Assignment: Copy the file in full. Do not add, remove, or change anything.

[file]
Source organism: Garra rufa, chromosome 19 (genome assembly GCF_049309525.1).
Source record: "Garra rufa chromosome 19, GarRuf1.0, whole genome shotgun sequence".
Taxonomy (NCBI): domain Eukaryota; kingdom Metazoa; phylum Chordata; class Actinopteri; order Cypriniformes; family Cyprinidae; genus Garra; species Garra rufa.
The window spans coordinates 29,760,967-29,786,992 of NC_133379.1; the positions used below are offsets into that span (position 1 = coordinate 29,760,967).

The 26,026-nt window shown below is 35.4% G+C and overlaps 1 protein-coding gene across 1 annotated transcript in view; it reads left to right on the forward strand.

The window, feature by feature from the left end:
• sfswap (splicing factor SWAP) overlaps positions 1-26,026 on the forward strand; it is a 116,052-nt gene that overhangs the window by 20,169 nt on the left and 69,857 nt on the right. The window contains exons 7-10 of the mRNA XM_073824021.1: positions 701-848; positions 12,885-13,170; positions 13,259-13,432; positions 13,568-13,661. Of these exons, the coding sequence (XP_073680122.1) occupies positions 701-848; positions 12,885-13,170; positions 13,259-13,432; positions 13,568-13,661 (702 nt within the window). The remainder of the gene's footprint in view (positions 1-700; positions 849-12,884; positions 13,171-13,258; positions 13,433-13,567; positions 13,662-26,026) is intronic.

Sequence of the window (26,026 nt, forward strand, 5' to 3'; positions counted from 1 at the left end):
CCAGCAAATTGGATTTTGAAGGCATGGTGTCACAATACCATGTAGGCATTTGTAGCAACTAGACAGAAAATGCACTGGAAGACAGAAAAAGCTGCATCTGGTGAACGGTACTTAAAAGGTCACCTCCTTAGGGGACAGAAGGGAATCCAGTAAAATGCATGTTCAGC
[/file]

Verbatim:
Source organism: Garra rufa, chromosome 19 (genome assembly GCF_049309525.1).
Source record: "Garra rufa chromosome 19, GarRuf1.0, whole genome shotgun sequence".
Taxonomy (NCBI): domain Eukaryota; kingdom Metazoa; phylum Chordata; class Actinopteri; order Cypriniformes; family Cyprinidae; genus Garra; species Garra rufa.
The window spans coordinates 29,760,967-29,786,992 of NC_133379.1; the positions used below are offsets into that span (position 1 = coordinate 29,760,967).

The 26,026-nt window shown below is 35.4% G+C and overlaps 1 protein-coding gene across 1 annotated transcript in view; it reads left to right on the forward strand.

The window, feature by feature from the left end:
• sfswap (splicing factor SWAP) overlaps positions 1-26,026 on the forward strand; it is a 116,052-nt gene that overhangs the window by 20,169 nt on the left and 69,857 nt on the right. The window contains exons 7-10 of the mRNA XM_073824021.1: positions 701-848; positions 12,885-13,170; positions 13,259-13,432; positions 13,568-13,661. Of these exons, the coding sequence (XP_073680122.1) occupies positions 701-848; positions 12,885-13,170; positions 13,259-13,432; positions 13,568-13,661 (702 nt within the window). The remainder of the gene's footprint in view (positions 1-700; positions 849-12,884; positions 13,171-13,258; positions 13,433-13,567; positions 13,662-26,026) is intronic.

Sequence of the window (26,026 nt, forward strand, 5' to 3'; positions counted from 1 at the left end):
CCAGCAAATTGGATTTTGAAGGCATGGTGTCACAATACCATGTAGGCATTTGTAGCAACTAGACAGAAAATGCACTGGAAGACAGAAAAAGCTGCATCTGGTGAACGGTACTTAAAAGGTCACCTCCTTAGGGGACAGAAGGGAATCCAGTAAAATGCATGTTCAGC